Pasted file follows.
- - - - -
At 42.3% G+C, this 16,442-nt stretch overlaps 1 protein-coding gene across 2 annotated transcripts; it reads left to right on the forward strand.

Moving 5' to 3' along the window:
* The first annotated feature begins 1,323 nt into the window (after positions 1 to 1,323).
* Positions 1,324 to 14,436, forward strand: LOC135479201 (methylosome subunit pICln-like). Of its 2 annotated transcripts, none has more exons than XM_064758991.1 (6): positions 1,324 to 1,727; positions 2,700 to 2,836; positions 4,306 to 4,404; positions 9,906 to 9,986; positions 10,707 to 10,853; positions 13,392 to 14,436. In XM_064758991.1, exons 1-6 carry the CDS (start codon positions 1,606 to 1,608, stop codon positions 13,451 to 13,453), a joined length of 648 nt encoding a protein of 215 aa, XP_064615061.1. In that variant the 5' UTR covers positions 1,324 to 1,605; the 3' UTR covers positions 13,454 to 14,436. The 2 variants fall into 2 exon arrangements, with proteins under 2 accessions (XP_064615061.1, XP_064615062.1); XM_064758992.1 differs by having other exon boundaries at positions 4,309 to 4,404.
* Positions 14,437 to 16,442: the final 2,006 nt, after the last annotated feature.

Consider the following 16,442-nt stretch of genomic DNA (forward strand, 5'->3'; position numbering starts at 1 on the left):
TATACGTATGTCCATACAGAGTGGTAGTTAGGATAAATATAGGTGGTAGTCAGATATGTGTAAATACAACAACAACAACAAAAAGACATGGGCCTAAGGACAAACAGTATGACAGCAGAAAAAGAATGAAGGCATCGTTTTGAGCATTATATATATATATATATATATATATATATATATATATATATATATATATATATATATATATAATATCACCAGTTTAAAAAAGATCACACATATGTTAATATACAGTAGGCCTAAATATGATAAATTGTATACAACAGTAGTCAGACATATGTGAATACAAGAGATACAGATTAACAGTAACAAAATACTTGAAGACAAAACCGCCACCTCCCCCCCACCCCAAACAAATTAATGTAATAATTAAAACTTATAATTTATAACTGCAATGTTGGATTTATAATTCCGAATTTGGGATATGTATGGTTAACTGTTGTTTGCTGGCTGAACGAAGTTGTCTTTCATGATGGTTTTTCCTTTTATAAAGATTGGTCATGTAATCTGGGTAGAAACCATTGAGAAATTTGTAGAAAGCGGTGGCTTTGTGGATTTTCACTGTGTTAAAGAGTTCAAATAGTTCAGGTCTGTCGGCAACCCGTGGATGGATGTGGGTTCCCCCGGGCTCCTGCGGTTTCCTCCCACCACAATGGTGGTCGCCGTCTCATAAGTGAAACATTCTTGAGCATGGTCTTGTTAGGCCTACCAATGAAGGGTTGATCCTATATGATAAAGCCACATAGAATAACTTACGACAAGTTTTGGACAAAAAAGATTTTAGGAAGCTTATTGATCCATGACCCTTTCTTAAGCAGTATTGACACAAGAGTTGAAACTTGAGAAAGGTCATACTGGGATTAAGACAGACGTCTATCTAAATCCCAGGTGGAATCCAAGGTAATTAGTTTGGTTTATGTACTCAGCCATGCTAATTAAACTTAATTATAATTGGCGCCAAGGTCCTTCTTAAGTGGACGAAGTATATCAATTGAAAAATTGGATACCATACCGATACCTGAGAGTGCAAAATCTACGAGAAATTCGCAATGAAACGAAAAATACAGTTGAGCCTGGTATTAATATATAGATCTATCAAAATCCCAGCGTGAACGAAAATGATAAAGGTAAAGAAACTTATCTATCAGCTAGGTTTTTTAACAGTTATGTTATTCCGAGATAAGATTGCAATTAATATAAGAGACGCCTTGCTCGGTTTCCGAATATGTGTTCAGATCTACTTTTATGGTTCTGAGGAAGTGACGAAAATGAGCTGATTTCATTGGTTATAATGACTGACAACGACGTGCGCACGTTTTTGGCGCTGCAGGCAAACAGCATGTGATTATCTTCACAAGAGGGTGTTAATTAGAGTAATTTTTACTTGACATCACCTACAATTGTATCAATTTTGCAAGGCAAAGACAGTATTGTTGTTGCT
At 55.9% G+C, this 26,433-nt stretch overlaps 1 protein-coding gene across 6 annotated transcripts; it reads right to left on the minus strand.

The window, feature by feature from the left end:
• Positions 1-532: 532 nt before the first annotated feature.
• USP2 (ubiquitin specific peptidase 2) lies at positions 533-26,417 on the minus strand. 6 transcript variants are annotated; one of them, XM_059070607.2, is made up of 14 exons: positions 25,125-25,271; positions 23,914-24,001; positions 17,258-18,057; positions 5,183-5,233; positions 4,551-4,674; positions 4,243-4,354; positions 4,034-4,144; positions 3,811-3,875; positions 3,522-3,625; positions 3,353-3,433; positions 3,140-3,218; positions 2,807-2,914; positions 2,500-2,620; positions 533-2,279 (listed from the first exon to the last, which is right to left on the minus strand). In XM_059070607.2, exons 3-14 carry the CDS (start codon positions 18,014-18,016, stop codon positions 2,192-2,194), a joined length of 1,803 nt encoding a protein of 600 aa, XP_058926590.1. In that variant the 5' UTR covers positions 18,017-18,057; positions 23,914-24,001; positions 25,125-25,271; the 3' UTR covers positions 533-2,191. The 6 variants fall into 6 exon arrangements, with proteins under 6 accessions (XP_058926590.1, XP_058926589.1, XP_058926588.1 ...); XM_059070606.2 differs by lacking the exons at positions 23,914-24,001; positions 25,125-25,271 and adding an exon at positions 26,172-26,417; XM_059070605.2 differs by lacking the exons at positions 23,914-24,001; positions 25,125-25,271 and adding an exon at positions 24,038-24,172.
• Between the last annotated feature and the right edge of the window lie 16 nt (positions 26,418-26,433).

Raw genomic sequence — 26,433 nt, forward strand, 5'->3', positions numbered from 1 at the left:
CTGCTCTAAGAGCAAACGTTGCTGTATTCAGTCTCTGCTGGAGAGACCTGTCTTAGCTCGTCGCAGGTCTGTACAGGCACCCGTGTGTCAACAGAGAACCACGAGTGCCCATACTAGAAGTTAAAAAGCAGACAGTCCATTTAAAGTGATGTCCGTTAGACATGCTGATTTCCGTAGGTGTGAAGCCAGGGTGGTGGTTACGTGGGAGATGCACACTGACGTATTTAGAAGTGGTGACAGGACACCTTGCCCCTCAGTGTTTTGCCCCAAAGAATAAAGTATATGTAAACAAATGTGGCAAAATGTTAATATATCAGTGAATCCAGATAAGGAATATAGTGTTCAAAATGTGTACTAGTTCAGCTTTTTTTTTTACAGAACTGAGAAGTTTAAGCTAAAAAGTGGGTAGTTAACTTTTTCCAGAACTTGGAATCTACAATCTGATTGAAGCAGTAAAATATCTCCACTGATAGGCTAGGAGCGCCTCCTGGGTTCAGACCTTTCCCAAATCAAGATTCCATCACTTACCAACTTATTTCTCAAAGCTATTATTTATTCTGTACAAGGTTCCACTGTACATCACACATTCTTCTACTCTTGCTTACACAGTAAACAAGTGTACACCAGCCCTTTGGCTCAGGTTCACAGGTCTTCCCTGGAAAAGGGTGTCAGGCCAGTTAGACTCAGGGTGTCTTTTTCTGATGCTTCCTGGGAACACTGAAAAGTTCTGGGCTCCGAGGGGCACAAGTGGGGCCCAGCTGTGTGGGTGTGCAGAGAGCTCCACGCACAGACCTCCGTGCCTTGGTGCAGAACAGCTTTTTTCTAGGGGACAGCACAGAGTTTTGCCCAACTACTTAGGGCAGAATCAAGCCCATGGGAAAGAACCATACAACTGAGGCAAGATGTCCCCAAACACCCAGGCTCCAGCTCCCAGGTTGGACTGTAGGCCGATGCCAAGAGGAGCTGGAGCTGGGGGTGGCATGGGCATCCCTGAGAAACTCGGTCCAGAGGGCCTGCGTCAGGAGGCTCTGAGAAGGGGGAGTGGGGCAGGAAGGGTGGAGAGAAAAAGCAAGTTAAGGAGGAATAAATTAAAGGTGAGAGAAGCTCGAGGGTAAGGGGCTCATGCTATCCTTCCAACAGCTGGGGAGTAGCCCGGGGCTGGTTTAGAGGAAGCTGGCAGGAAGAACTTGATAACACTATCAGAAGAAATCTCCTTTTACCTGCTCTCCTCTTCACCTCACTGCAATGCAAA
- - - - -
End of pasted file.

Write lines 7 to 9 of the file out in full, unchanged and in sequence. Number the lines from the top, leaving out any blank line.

TATACGTATGTCCATACAGAGTGGTAGTTAGGATAAATATAGGTGGTAGTCAGATATGTGTAAATACAACAACAACAACAAAAAGACATGGGCCTAAGGACAAACAGTATGACAGCAGAAAAAGAATGAAGGCATCGTTTTGAGCATTATATATATATATATATATATATATATATATATATATATATATATATATATATATATATATAATATCACCAGTTTAAAAAAGATCACACATATGTTAATATACAGTAGGCCTAAATATGATAAATTGTATACAACAGTAGTCAGACATATGTGAATACAAGAGATACAGATTAACAGTAACAAAATACTTGAAGACAAAACCGCCACCTCCCCCCCACCCCAAACAAATTAATGTAATAATTAAAACTTATAATTTATAACTGCAATGTTGGATTTATAATTCCGAATTTGGGATATGTATGGTTAACTGTTGTTTGCTGGCTGAACGAAGTTGTCTTTCATGATGGTTTTTCCTTTTATAAAGATTGGTCATGTAATCTGGGTAGAAACCATTGAGAAATTTGTAGAAAGCGGTGGCTTTGTGGATTTTCACTGTGTTAAAGAGTTCAAATAGTTCAGGTCTGTCGGCAACCCGTGGATGGATGTGGGTTCCCCCGGGCTCCTGCGGTTTCCTCCCACCACAATGGTGGTCGCCGTCTCATAAGTGAAACATTCTTGAGCATGGTCTTGTTAGGCCTACCAATGAAGGGTTGATCCTATATGATAAAGCCACATAGAATAACTTACGACAAGTTTTGGACAAAAAAGATTTTAGGAAGCTTATTGATCCATGACCCTTTCTTAAGCAGTATTGACACAAGAGTTGAAACTTGAGAAAGGTCATACTGGGATTAAGACAGACGTCTATCTAAATCCCAGGTGGAATCCAAGGTAATTAGTTTGGTTTATGTACTCAGCCATGCTAATTAAACTTAATTATAATTGGCGCCAAGGTCCTTCTTAAGTGGACGAAGTATATCAATTGAAAAATTGGATACCATACCGATACCTGAGAGTGCAAAATCTACGAGAAATTCGCAATGAAACGAAAAATACAGTTGAGCCTGGTATTAATATATAGATCTATCAAAATCCCAGCGTGAACGAAAATGATAAAGGTAAAGAAACTTATCTATCAGCTAGGTTTTTTAACAGTTATGTTATTCCGAGATAAGATTGCAATTAATATAAGAGACGCCTTGCTCGGTTTCCGAATATGTGTTCAGATCTACTTTTATGGTTCTGAGGAAGTGACGAAAATGAGCTGATTTCATTGGTTATAATGACTGACAACGACGTGCGCACGTTTTTGGCGCTGCAGGCAAACAGCATGTGATTATCTTCACAAGAGGGTGTTAATTAGAGTAATTTTTACTTGACATCACCTACAATTGTATCAATTTTGCAAGGCAAAGACAGTATTGTTGTTGCT
At 55.9% G+C, this 26,433-nt stretch overlaps 1 protein-coding gene across 6 annotated transcripts; it reads right to left on the minus strand.

The window, feature by feature from the left end: